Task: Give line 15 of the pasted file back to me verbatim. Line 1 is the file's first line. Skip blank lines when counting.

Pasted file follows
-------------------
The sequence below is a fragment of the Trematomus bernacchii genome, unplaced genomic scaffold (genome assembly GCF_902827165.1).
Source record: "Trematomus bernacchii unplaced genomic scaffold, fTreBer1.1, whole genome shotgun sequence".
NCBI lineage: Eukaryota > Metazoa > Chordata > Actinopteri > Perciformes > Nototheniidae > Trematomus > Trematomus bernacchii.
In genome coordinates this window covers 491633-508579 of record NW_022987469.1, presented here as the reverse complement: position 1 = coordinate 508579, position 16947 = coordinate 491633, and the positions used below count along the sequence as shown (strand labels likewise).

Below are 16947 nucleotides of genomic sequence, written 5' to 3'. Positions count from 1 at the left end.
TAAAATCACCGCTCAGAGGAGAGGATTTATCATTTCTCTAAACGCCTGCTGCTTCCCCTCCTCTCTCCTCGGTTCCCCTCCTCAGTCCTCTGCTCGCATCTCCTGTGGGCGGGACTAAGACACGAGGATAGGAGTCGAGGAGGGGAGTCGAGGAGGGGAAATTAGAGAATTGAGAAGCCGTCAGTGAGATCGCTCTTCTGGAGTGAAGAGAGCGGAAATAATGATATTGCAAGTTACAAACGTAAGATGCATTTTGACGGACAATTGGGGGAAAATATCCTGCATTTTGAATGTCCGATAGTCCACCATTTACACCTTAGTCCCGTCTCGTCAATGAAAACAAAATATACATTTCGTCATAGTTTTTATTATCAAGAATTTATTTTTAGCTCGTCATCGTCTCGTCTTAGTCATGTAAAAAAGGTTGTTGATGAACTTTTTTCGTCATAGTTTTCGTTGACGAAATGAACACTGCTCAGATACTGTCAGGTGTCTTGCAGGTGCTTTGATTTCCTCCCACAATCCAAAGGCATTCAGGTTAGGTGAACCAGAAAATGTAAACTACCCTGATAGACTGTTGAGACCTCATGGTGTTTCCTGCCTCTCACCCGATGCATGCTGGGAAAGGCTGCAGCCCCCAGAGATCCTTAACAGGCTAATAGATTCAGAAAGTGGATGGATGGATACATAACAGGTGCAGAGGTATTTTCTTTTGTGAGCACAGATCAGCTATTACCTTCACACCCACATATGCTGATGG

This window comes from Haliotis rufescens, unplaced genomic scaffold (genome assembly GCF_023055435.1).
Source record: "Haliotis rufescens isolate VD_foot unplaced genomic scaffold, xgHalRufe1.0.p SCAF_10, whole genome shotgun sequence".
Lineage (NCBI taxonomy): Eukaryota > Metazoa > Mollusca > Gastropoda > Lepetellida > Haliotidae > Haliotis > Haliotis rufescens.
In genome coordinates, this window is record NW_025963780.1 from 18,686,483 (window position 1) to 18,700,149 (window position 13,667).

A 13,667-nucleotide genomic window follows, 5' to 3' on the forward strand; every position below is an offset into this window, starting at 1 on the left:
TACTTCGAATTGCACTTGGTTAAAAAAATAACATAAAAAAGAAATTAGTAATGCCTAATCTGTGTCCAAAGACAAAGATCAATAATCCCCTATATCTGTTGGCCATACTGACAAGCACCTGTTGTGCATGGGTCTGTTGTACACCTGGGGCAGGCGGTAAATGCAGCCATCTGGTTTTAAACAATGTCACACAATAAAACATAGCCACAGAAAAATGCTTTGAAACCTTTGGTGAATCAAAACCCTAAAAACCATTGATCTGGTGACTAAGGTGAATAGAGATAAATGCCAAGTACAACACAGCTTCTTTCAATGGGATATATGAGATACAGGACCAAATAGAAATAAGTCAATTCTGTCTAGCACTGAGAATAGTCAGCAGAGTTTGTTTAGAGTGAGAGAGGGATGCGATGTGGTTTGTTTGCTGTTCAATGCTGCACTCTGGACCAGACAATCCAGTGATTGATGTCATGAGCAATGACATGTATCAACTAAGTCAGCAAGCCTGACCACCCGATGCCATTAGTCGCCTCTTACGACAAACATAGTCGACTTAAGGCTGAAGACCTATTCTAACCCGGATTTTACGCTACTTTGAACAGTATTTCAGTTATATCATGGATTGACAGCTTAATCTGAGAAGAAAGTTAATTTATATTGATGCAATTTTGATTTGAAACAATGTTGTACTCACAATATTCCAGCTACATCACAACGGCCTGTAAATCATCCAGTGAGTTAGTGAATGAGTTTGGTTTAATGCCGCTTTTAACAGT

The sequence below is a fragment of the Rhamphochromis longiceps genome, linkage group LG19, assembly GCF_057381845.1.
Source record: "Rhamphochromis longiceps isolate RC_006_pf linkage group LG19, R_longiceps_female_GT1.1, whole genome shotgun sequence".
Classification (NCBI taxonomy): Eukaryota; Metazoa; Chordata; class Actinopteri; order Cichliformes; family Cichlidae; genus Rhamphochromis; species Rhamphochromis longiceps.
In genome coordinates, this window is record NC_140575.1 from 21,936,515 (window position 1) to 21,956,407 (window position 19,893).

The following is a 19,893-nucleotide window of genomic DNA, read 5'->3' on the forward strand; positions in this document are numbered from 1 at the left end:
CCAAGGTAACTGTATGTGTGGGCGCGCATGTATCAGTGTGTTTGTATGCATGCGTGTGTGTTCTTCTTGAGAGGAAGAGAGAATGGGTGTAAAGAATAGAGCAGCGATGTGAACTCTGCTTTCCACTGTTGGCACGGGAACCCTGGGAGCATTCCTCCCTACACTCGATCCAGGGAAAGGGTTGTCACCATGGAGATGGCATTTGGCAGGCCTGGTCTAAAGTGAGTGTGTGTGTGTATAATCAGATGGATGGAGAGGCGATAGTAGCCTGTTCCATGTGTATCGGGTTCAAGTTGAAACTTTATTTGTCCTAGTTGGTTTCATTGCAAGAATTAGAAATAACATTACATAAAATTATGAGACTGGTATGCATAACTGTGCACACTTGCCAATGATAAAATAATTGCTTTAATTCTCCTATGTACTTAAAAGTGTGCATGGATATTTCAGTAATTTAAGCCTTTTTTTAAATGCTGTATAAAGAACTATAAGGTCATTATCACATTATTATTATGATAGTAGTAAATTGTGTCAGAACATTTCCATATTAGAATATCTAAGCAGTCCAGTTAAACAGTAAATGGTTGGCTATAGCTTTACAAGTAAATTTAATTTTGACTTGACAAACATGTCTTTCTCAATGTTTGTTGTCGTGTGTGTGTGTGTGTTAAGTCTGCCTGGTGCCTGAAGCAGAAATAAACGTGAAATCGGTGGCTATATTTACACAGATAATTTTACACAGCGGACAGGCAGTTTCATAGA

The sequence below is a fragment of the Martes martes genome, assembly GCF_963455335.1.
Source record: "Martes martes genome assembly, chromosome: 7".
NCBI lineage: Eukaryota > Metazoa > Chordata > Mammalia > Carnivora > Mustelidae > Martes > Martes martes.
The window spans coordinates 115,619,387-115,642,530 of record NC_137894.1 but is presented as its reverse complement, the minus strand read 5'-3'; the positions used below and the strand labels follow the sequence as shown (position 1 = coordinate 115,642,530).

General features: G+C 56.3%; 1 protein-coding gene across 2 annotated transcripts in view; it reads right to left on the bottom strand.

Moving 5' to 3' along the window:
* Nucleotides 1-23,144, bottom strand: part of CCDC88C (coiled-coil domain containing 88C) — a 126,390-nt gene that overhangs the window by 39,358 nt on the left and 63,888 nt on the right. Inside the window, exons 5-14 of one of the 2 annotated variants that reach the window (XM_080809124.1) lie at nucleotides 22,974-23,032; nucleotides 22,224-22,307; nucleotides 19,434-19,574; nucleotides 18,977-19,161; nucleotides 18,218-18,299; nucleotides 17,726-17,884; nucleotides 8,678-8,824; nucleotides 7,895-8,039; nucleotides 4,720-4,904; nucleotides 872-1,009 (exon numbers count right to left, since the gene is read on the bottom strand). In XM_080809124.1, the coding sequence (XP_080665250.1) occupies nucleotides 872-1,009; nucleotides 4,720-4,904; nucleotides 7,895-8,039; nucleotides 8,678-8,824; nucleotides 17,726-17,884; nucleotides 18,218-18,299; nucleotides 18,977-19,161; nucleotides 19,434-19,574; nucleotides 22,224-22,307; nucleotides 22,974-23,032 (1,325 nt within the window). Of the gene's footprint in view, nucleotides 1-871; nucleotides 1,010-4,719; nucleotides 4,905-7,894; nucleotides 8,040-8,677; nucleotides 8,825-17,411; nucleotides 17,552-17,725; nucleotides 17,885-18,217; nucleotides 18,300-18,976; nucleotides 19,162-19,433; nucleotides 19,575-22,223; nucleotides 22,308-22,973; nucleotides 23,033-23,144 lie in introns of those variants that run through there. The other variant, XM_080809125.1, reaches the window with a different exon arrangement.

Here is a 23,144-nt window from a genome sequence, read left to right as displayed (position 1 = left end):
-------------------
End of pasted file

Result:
Classification (NCBI taxonomy): Eukaryota; Metazoa; Chordata; class Actinopteri; order Cichliformes; family Cichlidae; genus Rhamphochromis; species Rhamphochromis longiceps.